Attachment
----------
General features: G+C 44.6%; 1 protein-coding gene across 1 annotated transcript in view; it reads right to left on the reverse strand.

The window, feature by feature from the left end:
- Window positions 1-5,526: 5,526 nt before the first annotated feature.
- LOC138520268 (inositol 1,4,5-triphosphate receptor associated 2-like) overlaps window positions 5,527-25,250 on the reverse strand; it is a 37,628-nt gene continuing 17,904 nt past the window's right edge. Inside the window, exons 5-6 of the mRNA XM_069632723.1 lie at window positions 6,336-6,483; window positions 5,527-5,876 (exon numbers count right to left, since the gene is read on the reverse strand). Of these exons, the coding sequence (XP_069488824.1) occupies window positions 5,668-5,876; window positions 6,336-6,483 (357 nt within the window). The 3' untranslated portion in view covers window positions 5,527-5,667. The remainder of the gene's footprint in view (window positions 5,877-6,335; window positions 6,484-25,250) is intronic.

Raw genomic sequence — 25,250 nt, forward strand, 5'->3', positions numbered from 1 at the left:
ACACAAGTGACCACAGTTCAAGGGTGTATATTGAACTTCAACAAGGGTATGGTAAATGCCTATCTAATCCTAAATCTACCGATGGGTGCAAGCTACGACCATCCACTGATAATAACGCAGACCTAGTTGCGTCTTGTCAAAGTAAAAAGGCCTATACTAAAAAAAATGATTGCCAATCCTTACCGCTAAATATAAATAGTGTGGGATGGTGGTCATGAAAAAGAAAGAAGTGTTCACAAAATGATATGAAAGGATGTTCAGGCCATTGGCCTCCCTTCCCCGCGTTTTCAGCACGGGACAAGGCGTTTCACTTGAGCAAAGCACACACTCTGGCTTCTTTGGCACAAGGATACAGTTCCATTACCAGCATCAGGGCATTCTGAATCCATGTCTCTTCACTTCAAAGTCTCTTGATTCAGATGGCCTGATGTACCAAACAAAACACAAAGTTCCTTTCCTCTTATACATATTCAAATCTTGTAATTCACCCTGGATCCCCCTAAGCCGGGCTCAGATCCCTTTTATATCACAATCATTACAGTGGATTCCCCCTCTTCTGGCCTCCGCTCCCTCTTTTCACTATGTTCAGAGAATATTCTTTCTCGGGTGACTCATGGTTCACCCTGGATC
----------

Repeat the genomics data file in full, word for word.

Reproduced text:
General features: G+C 44.6%; 1 protein-coding gene across 1 annotated transcript in view; it reads right to left on the reverse strand.

The window, feature by feature from the left end:
- Window positions 1-5,526: 5,526 nt before the first annotated feature.
- LOC138520268 (inositol 1,4,5-triphosphate receptor associated 2-like) overlaps window positions 5,527-25,250 on the reverse strand; it is a 37,628-nt gene continuing 17,904 nt past the window's right edge. Inside the window, exons 5-6 of the mRNA XM_069632723.1 lie at window positions 6,336-6,483; window positions 5,527-5,876 (exon numbers count right to left, since the gene is read on the reverse strand). Of these exons, the coding sequence (XP_069488824.1) occupies window positions 5,668-5,876; window positions 6,336-6,483 (357 nt within the window). The 3' untranslated portion in view covers window positions 5,527-5,667. The remainder of the gene's footprint in view (window positions 5,877-6,335; window positions 6,484-25,250) is intronic.

Raw genomic sequence — 25,250 nt, forward strand, 5'->3', positions numbered from 1 at the left:
ACACAAGTGACCACAGTTCAAGGGTGTATATTGAACTTCAACAAGGGTATGGTAAATGCCTATCTAATCCTAAATCTACCGATGGGTGCAAGCTACGACCATCCACTGATAATAACGCAGACCTAGTTGCGTCTTGTCAAAGTAAAAAGGCCTATACTAAAAAAAATGATTGCCAATCCTTACCGCTAAATATAAATAGTGTGGGATGGTGGTCATGAAAAAGAAAGAAGTGTTCACAAAATGATATGAAAGGATGTTCAGGCCATTGGCCTCCCTTCCCCGCGTTTTCAGCACGGGACAAGGCGTTTCACTTGAGCAAAGCACACACTCTGGCTTCTTTGGCACAAGGATACAGTTCCATTACCAGCATCAGGGCATTCTGAATCCATGTCTCTTCACTTCAAAGTCTCTTGATTCAGATGGCCTGATGTACCAAACAAAACACAAAGTTCCTTTCCTCTTATACATATTCAAATCTTGTAATTCACCCTGGATCCCCCTAAGCCGGGCTCAGATCCCTTTTATATCACAATCATTACAGTGGATTCCCCCTCTTCTGGCCTCCGCTCCCTCTTTTCACTATGTTCAGAGAATATTCTTTCTCGGGTGACTCATGGTTCACCCTGGATC